In the latest ruling, Judge Contreras ordered Interior to draft a new analysis that considers emissions in foreign countries from burning oil produced as a result of the lease sale. The previous Trump-era analysis claimed emissions would ultimately be higher without the sale, using a roundabout argument: that other countries with looser environmental regulations would boost their oil production if the U.S. failed to do so. Contreras determined, as judges have in other cases about the Trump administration’s leasing decisions, that the assumption was incorrect. 

The American Petroleum Institute announced Tuesday that it has filed an appeal against the decision. “Today we’re taking action to preserve American energy leadership and ensure that development in the Gulf of Mexico can continue to play a critical role in meeting the nation’s energy needs, while generating billions in revenue for critical conservation programs,” said Frank Macchiarola, a senior vice president of the group in a press release.

Biden’s Interior Department will now have to determine, based on its new analysis, whether to repeat the lease sale, modify it, or scrap it altogether. Meanwhile, three more sales are planned under the current five-year offshore leasing plan: two in the Gulf and one in Alaska’s Cook Inlet. The new court ruling could lead the administration to take a closer look at the climate impact of those sales and of onshore auctions planned in the first quarter of this year for parcels in Montana and North Dakota. As Monsell sees it, the climate impacts from those sales would be so great that Interior could not reasonably decide to move ahead. 

At the same time it is figuring out what to do about these planned sales, Biden’s government is considering broad leasing reforms after Interior released a report in November recommending changes to the oil and gas program, including charging companies more for drilling on federal property. “Our public lands and waters must be protected for generations to come,” said Melissa Schwartz, an Interior spokesperson, in an emailed statement to Audubon. “Especially in the face of the climate crisis, we need to take the time to make significant and long overdue programmatic reforms. Our work will be guided by the law, science and sound policy.”

How the administration proceeds will have major implications for birds and other wildlife. Scientists say global warming is the most serious threat to birds, with two-thirds of North American birds at risk of extinction from rising temperatures. Oil and gas development also threatens birds and their habitat directly: It’s one of the main ways Greater Sage-Grouse are losing vital habitat across the West, signaling broader degradation of the sagebrush ecosystem, and it threatens sensitive bird breeding areas in the Arctic. In addition, oil spills offshore can be disastrous for birds along the coast.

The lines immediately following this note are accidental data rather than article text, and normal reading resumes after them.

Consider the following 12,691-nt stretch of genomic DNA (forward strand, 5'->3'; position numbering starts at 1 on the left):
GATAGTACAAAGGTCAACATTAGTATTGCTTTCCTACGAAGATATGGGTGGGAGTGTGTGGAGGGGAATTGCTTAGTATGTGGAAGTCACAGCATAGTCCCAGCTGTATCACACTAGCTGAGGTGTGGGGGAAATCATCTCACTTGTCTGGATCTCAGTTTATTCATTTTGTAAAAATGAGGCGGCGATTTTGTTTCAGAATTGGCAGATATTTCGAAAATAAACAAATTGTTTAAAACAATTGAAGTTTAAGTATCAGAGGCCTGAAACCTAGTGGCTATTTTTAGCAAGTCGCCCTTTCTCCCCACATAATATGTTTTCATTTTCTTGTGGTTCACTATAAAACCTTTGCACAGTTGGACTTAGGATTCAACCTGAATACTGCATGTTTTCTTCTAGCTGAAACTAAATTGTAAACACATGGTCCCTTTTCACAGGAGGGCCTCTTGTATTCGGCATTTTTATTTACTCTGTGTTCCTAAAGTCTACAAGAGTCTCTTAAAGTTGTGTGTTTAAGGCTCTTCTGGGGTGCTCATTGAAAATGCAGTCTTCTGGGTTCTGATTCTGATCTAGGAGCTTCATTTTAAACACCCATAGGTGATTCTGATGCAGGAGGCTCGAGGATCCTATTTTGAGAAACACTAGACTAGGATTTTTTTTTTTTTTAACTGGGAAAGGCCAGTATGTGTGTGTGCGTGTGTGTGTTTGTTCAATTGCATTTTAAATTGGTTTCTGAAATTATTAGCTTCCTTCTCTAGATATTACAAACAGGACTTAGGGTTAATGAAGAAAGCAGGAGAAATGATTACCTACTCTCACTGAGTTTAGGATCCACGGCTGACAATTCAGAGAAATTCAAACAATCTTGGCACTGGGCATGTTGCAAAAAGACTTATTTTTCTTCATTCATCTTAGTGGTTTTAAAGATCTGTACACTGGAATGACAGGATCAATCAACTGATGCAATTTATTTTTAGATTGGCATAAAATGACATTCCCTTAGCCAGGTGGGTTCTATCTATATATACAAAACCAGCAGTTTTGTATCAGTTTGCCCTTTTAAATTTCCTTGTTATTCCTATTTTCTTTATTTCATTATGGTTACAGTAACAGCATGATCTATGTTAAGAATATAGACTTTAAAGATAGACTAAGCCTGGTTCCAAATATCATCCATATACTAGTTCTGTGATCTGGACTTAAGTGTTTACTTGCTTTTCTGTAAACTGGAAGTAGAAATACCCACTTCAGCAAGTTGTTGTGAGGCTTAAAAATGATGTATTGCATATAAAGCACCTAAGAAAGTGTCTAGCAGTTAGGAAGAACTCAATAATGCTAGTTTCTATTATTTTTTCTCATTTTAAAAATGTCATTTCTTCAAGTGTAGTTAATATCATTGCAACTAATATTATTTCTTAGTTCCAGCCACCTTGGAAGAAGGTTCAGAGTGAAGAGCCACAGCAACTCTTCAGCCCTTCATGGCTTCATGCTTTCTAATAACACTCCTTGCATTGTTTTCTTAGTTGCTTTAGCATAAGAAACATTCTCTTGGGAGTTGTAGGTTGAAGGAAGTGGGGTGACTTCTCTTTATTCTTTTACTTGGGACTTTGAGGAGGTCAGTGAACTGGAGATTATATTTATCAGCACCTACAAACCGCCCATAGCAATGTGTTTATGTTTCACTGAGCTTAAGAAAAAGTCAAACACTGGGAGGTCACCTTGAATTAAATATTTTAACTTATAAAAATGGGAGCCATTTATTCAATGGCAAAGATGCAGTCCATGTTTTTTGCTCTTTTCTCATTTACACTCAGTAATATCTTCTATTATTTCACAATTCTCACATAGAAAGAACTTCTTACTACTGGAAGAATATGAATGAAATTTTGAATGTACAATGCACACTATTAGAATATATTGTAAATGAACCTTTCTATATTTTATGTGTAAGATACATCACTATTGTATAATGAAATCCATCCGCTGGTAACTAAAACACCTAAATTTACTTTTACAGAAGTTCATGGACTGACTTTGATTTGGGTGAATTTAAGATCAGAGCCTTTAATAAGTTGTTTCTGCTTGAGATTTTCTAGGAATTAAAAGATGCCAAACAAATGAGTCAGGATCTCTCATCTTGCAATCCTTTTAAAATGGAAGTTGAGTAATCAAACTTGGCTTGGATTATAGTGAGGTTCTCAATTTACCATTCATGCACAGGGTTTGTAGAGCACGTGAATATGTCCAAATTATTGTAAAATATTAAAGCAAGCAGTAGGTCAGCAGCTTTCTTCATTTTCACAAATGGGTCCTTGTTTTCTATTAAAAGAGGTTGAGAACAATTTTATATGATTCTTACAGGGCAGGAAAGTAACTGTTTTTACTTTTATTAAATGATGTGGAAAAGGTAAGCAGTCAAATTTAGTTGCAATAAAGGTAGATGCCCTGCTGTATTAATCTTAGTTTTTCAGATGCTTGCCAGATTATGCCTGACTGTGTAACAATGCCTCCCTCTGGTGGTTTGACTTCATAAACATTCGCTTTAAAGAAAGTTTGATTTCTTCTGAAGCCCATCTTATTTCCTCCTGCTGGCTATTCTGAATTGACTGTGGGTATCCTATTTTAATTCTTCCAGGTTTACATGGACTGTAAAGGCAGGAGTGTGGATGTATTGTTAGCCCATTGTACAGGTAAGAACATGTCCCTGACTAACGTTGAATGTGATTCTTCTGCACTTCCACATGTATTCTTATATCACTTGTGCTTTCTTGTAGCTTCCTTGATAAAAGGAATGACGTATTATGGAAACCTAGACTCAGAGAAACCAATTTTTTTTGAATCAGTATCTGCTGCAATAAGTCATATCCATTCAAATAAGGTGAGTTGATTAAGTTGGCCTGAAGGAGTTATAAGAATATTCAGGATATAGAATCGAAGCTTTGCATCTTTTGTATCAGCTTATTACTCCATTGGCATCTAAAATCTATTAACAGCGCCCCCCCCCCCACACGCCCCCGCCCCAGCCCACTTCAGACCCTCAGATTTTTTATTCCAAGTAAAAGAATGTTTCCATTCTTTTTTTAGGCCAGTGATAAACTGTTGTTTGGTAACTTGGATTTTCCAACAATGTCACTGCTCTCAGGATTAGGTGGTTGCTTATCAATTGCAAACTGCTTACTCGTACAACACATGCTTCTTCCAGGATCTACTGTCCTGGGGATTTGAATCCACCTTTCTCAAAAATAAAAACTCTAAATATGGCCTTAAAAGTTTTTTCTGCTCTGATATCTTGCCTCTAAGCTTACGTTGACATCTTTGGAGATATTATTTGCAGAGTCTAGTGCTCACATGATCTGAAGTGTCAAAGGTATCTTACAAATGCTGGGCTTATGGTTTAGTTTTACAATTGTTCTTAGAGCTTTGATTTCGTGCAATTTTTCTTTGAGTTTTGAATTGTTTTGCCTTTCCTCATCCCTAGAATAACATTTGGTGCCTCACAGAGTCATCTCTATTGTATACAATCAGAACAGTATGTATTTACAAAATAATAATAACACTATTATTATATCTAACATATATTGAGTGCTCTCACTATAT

While many environmentalists have been frustrated to see Interior approve so many drilling permits, the Biden administration—pursuing a goal of halving U.S. emissions by 2030—has taken steps to rein in the industry. It appealed the ruling that the leasing moratorium was illegal, and after more than a year in office, Biden’s government still has not held any onshore lease sales. Last June, Biden suspended the first-ever leases issued in the Arctic National Wildlife Refuge—which Interior had sold just days before the end of Trump’s term—pending a new environmental review.

Now, activists will be keeping a close eye on the administration’s next moves. The current, Obama-issued five-year offshore leasing plan approaches its end date this June, after which its remaining three sales cannot happen—a deadline that Interior looks increasingly unlikely to meet. The Trump administration issued a draft of its own five-year offshore plan in 2018, but never completed it, and Biden has been quiet about his intentions. 

Last month, more than 80 climate and environmental organizations sent a letter calling on the administration to draft an offshore plan that doesn’t include any lease sales. After all, issuing new leases could lead to decades of new oil production at a time when scientists say burning fossil fuels must stop. The recent legal ruling gives Biden more legal support make sure that doesn’t happen.